I only have three fish in my tank at
present. Fish impose a larger biological "load"
on a tank than do corals and anemones, primarily because the
latter do some photosyntheis, which aids in the recycling of
nutrients. I only have herbivores right now, which load the
tank less than carnivores (as well as removing algae and
requiring less feeding [I'm lazy at heart]).
Maroon Clown Fish
Here is the Maroon Clown FIsh. He's tough to photograph because he's small and fast. He lives absolutely all of the time inside the Pacific Long Tentacled Anemone: when that anemone gets small, he becomes frantic as his "house" shrinks under him.
Blue Spotted Goby
Here is my tiny Blue Spotted Goby. Or maybe he's a Yellow Goby (even though he's green). No one is sure.
Gobys gobble up sand, chew the algae off of it, and then spit the cleaned sand out. He is pretty skittish, and scoots into small caves if you approach too quickly.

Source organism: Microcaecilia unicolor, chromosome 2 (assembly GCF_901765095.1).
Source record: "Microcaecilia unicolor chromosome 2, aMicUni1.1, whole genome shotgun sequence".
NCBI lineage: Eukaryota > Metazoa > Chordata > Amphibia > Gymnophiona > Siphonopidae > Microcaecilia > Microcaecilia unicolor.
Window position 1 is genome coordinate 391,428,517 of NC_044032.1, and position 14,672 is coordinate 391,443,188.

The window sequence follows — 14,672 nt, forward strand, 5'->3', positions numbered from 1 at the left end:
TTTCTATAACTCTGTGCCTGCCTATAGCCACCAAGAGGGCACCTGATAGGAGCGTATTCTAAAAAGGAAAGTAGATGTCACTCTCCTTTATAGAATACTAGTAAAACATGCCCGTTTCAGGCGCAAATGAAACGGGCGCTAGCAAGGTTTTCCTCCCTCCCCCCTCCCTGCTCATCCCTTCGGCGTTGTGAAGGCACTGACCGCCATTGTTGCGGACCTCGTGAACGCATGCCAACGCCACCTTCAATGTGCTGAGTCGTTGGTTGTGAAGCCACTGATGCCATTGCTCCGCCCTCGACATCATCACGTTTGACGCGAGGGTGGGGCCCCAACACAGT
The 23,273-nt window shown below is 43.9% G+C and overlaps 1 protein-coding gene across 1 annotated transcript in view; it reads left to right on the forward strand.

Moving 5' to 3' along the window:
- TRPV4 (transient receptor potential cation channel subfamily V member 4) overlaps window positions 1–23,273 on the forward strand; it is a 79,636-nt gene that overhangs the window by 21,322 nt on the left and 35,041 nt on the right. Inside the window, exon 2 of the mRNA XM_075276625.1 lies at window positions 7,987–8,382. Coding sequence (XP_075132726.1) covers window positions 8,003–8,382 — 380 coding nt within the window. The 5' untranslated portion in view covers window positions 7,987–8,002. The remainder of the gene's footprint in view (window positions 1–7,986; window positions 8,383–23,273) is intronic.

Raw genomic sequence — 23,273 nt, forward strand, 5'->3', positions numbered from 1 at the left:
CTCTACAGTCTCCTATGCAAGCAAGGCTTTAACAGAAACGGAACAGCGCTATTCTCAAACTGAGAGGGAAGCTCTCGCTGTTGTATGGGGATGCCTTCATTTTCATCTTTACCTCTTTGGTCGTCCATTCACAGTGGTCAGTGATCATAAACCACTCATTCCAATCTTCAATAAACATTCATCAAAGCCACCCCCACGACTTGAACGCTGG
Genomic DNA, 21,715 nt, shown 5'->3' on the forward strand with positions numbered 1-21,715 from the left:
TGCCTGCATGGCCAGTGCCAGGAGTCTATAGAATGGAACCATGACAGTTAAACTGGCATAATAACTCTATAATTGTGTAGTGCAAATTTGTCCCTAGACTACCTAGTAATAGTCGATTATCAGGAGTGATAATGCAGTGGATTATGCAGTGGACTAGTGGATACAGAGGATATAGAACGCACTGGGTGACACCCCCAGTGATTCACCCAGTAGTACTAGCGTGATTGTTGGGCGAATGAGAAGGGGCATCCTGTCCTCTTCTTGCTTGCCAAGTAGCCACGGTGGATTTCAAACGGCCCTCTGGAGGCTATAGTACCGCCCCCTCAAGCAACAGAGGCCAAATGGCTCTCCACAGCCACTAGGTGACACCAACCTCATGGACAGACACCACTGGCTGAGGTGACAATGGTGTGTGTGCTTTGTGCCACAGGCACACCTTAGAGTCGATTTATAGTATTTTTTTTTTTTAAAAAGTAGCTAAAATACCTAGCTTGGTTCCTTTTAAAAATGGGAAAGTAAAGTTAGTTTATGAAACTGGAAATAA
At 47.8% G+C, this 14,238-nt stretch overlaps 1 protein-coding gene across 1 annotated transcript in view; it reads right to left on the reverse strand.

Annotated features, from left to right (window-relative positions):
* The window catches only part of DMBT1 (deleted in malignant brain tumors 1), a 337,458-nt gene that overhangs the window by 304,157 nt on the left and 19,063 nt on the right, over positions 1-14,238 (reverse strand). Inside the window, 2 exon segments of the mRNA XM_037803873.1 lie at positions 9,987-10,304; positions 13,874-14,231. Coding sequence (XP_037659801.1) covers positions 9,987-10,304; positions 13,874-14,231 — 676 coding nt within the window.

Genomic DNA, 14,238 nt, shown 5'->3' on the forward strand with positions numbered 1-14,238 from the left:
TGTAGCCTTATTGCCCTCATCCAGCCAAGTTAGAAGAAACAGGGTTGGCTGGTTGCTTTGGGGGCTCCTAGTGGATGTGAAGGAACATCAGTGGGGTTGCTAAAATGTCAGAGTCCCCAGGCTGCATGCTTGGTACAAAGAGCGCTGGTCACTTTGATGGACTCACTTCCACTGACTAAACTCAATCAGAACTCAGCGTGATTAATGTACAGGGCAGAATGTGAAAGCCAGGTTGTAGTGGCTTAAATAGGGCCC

This one has a perpetual frown on his mug.
I decided that I needed another, larger Goby to help sift the sand. When I introduced that Goby, my little one puffed himself up so that he could defend the cave he had chosen as home. Here he is being fierce.
Here is the new (and relatively huge) Watchman Goby. He is placid and wonderfully camaflaged.
I introduced this Turtle Weed (a form of macro-algae) and within a day or so, I discovered Mr. Watchman reclining in luxury on a bed of the weed (which he also nibbles on periodically). Very cute! Photo by Stacey.
Goby's lack a swim bladder, and thus must either swim or sit on the bottom: they cannot hang in the middle of the tank effortlessly, as can some other fish. Thus, the Gobys often are to be found perching cutely on something. Here it is an algae infested rock.
Here, the Yellow Goby rests on a Green Moon Coral.
And here are the Goby Brothers, resting in apparant tranquility.